It Is Easy To Get It Wrong
There are other contributing factors that make addressing your cybersecurity difficult:
- There are redundant and overlapping features in different products
- The selection of products might leave gaps that leave the organization open to dangerous threats
- The selection of products might not be as cost effective as possible
- A given cybersecurity solution may incur unnecessary and costly overhead
Worse yet, there might not be sufficient expertise within the firm to recognize these problems, let alone address them. The majority of companies must reach outside the organization to help navigate what is a complex landscape, and “vendor selection” is itself is an opportunity to make a mistake.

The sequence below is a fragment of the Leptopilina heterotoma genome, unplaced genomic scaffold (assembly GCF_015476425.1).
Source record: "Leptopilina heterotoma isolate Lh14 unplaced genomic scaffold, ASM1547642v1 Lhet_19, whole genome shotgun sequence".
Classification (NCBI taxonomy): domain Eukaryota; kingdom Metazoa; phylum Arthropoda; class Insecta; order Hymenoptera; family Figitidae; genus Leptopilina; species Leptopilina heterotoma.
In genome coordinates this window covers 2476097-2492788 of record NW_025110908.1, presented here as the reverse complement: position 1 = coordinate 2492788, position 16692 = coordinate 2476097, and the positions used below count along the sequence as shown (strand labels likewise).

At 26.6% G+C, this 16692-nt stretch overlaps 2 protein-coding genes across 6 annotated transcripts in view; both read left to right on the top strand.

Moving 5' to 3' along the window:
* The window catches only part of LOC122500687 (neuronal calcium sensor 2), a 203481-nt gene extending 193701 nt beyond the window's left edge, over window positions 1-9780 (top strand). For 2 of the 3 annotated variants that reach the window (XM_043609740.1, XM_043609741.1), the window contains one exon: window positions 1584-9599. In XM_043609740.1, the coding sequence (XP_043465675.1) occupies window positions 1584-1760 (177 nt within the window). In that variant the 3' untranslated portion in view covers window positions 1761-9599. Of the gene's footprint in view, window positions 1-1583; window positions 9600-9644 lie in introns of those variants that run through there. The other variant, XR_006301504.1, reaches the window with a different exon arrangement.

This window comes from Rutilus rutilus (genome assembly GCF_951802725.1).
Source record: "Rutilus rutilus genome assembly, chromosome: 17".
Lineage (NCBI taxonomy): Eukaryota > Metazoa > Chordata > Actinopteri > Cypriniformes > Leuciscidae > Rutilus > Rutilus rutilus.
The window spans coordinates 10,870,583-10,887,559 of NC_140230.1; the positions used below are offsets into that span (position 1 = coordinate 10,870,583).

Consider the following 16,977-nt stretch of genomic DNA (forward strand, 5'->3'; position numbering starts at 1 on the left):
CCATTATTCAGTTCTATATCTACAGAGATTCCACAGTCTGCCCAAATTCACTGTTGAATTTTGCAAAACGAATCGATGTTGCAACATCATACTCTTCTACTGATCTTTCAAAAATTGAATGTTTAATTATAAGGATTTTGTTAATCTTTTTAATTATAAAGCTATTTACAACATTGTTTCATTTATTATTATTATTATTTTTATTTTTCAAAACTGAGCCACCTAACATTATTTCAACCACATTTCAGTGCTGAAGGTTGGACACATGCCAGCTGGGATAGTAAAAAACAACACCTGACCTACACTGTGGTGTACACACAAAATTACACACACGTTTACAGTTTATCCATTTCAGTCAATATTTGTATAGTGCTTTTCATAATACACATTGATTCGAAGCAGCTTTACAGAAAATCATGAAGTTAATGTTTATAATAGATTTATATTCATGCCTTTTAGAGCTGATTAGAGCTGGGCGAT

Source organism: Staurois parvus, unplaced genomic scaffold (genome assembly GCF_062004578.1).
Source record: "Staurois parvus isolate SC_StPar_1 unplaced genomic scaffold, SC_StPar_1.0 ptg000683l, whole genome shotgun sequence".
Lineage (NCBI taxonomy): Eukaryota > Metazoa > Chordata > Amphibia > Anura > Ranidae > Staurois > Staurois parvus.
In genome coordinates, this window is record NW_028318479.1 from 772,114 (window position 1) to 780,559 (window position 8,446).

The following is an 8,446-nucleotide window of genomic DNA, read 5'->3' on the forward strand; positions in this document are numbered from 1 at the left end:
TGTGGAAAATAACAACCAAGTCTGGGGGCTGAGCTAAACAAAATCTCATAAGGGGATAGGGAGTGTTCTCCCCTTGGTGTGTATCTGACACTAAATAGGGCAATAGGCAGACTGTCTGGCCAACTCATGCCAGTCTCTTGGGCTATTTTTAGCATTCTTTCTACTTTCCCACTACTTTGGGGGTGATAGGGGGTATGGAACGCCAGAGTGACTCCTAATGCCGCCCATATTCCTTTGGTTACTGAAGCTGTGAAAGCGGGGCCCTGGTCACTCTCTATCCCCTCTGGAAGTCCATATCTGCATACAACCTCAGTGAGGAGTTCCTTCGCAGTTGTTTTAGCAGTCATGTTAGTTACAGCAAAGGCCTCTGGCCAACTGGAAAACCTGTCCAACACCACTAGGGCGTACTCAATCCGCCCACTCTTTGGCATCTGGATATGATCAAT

It is not hard to find a firm that wants to help you improve your cybersecurity. The challenge is finding one that will offer a comprehensive solution that truly increases protection firm-wide, while being both practical and cost-effective. That’s a loaded sentence, so let’s break it down:
- Comprehensive: The solution must address all information security domains sufficiently to avoid vulnerability gaps. Anything less that a comprehensive approach to cybersecurity is suspect at best, and fatally flawed at worst.
- Truly Increases Protection: Security is not a product of the amount of dollars spent, nor is it measured the volume of policies and procedures. In fact, there are a LOT of things you can do in the name of security that only marginally increase your safety. The judicious selection of tools, policies, and practices is an engineering exercise that must balance cost, benefit, and impact on the firm.